Without the drug war, all the children of the world would hold hands and sing songs in unison

I’ve made fun of libertarians for saying absurd things about the consequences of ending the war on drugs, but this takes the cake:

with no War on Drugs there would be, within one generation, no “black problem” in the United States. Poverty in general, yes. An education problem in general—probably. But the idea that black America had a particular crisis would rapidly become history, requiring explanation to young people. . . .

That is neither an exaggeration nor an oversimplification. . . .

There would be a new black community in which all able-bodied men had legal work even in less well-off communities . . .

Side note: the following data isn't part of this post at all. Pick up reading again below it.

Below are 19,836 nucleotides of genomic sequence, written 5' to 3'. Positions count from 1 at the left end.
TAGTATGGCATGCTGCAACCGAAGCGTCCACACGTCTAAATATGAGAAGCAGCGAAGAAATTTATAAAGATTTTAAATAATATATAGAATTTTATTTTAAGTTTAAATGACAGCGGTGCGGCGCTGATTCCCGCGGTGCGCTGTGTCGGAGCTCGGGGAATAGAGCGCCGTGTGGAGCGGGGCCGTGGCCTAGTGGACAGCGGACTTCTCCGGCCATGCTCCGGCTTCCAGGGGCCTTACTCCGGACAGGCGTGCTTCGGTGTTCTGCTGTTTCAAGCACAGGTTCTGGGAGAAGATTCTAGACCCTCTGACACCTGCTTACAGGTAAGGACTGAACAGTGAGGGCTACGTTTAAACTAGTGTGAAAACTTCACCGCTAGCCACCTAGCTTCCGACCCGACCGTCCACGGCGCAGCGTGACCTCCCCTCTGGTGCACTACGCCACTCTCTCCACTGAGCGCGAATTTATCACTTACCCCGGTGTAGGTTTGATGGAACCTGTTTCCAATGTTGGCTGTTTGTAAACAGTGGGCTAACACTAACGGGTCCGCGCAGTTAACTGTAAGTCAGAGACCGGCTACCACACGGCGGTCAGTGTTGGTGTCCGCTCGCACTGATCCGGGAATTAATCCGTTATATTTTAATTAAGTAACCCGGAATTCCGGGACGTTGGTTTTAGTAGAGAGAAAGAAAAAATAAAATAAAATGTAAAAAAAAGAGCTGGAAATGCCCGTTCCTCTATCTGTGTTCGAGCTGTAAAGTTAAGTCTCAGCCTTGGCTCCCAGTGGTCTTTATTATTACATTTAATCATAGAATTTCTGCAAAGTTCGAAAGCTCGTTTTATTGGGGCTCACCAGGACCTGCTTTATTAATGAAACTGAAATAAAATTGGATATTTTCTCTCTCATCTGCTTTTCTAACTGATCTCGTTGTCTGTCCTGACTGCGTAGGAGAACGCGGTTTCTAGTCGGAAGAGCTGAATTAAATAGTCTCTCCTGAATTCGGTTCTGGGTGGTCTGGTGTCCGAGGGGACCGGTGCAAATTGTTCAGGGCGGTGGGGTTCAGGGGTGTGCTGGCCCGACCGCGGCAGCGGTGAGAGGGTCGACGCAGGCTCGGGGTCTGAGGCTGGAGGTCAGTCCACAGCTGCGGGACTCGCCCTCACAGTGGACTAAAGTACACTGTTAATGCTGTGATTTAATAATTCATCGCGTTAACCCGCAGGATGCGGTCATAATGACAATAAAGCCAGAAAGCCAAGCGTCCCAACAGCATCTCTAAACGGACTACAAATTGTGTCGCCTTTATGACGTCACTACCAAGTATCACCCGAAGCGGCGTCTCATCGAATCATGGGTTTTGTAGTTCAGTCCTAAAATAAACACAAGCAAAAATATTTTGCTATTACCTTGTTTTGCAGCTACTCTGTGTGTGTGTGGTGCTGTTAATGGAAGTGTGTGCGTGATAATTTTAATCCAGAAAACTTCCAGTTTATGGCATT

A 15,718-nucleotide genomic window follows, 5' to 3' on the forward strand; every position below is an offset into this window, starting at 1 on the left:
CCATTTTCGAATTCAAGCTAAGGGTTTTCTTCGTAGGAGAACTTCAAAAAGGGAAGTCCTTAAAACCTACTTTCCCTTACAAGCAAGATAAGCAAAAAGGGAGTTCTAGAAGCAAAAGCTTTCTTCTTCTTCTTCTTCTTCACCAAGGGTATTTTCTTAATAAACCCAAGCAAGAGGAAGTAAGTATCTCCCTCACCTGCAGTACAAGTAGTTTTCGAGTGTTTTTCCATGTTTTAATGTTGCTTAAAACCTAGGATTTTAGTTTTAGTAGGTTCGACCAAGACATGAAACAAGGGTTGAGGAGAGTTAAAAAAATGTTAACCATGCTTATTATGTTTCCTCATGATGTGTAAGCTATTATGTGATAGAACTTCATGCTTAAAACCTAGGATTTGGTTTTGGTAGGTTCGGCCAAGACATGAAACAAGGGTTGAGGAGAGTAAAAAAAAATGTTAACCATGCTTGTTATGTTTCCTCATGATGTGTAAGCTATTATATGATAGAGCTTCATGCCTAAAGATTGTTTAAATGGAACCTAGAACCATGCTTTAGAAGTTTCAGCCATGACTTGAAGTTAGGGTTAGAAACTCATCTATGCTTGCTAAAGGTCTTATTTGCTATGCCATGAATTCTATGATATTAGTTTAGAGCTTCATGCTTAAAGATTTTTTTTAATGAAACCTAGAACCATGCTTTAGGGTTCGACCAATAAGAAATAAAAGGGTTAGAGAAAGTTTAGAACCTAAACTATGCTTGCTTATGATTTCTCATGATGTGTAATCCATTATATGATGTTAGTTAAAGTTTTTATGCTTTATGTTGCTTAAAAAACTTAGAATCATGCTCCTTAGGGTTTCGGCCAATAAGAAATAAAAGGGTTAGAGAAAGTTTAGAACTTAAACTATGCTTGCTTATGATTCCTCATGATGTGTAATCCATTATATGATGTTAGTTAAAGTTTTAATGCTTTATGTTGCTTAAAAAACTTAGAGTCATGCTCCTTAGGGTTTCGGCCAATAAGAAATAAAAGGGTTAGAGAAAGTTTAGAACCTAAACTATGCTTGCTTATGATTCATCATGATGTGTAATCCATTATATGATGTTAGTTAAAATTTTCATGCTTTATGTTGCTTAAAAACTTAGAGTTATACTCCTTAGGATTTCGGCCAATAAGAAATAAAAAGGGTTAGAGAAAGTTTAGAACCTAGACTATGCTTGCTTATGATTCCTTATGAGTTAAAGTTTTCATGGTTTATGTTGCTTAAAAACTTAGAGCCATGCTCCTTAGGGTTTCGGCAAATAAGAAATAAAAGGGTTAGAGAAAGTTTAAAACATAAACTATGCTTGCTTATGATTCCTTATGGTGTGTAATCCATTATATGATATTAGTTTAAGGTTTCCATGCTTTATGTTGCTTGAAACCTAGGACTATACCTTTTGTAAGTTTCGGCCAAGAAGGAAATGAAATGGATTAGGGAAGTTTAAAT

And in this new black community, young black men, much less likely to wind up in prison cells or caskets, would be a constant presence—and thus stay in the lives of their children.

And something else these boys would not grow up with is a bone-deep sense of the police—and thus whites—as an enemy. Because there would be no reason for the police to prowl through his neighborhood.

To be completely clear, ending the war on drugs will: 1) solve the "black problem"; 2) possibly solve the black education problem; 3) eliminate black unemployment; 4) eliminate illegitimacy among blacks; 5) end black criminality; and 6) none of this is an exaggeration.

I wonder what stopped Mr McWhorter from suggesting that the end of drug war would end world hunger, bring about world peace, and cause everyone to immediately become wealthy while slashing carbon emissions.


22 Responses to Without the drug war, all the children of the world would hold hands and sing songs in unison